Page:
Federal land fee-free entry days also are scheduled in 2014 to parks, forests, U.S. Bureau of Land management lands, refuges and other national interest lands where fees are charged. 

Washington to offer free entry at state parks

PUBLIC LANDS — Washington State Parks have a fee-free access day coming up. 

Here's the list of 11 days in which the Discover Pass is not needed for vehicle entry in 2014:

  • Jan. 19 and 20 – Martin Luther King holiday.
  • March 19 – Washington State Parks birthday.
  • April 19 – Spring Saturday Free Day.
  • April 22 – Earth Day.
  • May 11 – Spring Sunday Free Day.
  • June 7 and 8 – National Trails Day and WDFW Free Fishing Weekend.
  • June 14 – National Get Outdoors Day.
  • Aug. 25 – In honor of National Park Service’s birthday.
  • Sept. 27 –National Public Lands Day.
  • Nov. 11 – Veterans Day holiday.

Federal land fee-free entry days also are scheduled in 2014 to parks, forests, U.S. Bureau of Land management lands, refuges and other national interest lands where fees are charged. 

Bedke joins Utah public lands summit

Idaho House Speaker Scott Bedke was among 50 politicians from nine states who gathered at the Utah state Capitol on Friday to discuss ways states can take over management of federal lands, reporter Kevin Richert of Idaho Education News reports.  “It’s time the states in the West come of age,” Bedke said. “We’re every bit as capable of managing the lands in our boundaries as the states east of Colorado.”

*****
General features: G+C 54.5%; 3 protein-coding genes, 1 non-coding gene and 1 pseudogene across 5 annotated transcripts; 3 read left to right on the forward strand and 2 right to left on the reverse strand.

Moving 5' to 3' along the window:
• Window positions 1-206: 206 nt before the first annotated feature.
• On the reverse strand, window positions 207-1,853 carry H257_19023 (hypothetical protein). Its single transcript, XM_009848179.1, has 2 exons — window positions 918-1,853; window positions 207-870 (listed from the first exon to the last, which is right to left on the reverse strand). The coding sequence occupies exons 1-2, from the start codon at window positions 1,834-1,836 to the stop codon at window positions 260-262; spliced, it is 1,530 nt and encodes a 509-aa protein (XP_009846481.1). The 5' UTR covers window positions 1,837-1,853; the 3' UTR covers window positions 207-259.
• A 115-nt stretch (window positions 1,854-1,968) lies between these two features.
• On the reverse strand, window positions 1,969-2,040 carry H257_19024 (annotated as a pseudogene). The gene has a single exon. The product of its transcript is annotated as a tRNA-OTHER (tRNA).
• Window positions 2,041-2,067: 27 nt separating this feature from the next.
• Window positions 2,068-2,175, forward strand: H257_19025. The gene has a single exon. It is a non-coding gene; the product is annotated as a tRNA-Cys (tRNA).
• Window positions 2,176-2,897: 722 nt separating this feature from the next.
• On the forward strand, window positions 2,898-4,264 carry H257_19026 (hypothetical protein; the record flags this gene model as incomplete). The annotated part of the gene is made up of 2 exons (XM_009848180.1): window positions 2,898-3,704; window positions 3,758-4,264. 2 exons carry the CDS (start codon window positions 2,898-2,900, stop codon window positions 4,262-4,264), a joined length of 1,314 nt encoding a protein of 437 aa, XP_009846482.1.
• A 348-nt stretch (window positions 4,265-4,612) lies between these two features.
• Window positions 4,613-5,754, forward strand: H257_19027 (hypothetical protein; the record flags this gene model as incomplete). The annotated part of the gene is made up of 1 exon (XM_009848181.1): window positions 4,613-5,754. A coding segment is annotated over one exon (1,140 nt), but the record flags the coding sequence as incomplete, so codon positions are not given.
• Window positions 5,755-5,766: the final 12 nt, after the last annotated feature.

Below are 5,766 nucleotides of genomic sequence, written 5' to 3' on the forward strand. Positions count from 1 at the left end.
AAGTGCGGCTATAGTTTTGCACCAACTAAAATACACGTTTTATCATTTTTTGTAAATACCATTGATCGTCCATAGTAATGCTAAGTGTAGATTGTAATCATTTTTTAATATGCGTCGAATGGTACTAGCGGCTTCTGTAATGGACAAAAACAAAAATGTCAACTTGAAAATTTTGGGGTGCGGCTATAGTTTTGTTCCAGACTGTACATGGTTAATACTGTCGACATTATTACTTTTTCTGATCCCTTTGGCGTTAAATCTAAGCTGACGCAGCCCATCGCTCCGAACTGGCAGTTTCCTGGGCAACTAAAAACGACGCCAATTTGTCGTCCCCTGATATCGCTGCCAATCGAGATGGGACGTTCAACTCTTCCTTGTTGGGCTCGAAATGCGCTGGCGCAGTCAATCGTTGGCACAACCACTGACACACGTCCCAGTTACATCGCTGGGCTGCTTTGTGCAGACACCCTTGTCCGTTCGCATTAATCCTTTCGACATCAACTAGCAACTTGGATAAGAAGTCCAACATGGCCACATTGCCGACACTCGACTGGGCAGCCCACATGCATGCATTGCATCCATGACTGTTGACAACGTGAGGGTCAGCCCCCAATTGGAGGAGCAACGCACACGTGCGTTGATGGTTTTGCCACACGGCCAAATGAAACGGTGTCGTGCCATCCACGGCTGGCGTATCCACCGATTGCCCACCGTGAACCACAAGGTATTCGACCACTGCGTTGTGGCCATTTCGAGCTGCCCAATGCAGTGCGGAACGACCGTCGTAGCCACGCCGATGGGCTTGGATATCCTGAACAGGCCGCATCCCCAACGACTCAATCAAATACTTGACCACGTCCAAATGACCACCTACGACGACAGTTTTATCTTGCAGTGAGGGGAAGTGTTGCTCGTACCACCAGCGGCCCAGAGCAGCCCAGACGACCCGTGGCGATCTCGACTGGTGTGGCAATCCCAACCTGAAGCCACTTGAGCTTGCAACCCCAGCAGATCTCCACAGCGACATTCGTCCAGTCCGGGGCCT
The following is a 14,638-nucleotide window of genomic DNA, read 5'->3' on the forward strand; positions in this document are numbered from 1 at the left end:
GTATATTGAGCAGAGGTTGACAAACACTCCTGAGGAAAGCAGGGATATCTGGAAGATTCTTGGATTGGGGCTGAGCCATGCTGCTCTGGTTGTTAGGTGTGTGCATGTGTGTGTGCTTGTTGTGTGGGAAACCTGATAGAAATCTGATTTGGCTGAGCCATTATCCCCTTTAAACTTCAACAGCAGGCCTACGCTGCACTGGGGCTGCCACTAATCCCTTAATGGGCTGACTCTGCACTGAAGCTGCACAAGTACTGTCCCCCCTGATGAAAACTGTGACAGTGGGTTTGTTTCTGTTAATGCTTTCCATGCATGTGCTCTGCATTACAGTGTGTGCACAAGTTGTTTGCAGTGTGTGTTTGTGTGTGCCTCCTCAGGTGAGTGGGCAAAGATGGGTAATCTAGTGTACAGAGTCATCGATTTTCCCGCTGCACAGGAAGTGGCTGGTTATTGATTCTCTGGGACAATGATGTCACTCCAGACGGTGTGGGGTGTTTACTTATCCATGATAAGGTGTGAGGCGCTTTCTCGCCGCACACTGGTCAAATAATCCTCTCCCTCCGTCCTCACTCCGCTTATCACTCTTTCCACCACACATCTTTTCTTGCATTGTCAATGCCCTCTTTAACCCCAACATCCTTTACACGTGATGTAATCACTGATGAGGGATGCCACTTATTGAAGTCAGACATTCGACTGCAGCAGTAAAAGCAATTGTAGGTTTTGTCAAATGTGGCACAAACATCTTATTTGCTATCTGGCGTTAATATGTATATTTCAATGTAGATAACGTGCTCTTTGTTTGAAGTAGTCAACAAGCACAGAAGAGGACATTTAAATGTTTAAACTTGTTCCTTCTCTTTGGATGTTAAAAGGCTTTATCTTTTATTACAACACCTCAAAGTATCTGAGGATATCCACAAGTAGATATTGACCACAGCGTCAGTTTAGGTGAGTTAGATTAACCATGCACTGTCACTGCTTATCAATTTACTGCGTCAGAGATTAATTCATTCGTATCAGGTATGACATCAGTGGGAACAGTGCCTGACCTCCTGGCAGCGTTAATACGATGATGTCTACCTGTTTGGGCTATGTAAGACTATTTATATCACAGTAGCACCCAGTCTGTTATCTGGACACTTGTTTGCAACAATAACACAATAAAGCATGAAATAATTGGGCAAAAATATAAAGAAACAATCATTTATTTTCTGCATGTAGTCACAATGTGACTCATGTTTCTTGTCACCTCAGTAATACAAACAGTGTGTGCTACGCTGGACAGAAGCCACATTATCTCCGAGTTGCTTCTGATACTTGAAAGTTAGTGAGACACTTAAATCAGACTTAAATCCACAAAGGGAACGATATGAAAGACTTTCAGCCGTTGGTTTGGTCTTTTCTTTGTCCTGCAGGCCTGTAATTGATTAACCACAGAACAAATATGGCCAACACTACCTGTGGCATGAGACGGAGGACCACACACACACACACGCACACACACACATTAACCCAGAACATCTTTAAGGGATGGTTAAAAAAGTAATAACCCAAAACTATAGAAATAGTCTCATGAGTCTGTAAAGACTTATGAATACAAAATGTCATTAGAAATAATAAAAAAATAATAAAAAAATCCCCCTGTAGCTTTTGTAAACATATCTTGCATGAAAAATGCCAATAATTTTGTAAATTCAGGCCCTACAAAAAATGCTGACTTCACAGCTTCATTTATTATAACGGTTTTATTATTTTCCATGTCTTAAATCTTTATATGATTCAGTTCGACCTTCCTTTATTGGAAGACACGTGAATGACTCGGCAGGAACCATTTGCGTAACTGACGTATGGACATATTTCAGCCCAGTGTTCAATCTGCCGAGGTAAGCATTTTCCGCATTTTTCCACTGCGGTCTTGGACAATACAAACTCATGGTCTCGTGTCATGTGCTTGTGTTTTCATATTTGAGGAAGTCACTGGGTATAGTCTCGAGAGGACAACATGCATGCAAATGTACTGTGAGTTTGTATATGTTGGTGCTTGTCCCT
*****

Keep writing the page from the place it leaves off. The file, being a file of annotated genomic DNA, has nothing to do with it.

The Idaho Legislature has an interim committee studying the issue; it also passed a resolution in 2013 demanding that federal lands in Idaho be transferred to the state. You can read Richert’s report here; the Salt Lake Tribune has a full report here.

Not a hero: Rancher’s federal land grab all about greed, arrogance

UPDATED 3:18 p.m. to properly attribute Taylor quote.

PUBLIC LANDS — Washington State Rep. Matt Shea has ridden out of his Spokane Valley district on his white horse to save us from the overpowering federal government as he stands in lock-step with a Nevada rancher who's stolen more than $1 million in grazing favors from public land.

Whom will Shea stand up for next? The guy who says he has a Constitutional right to rob the Post Office?

Shea says he was compelled to back Cliven Bundy as he joined Rep. Dave Taylor for a trip to the Bundy Ranch. As Taylor put it,“If we don’t stand up for our neighbors, there won’t be anybody left when they come for us.”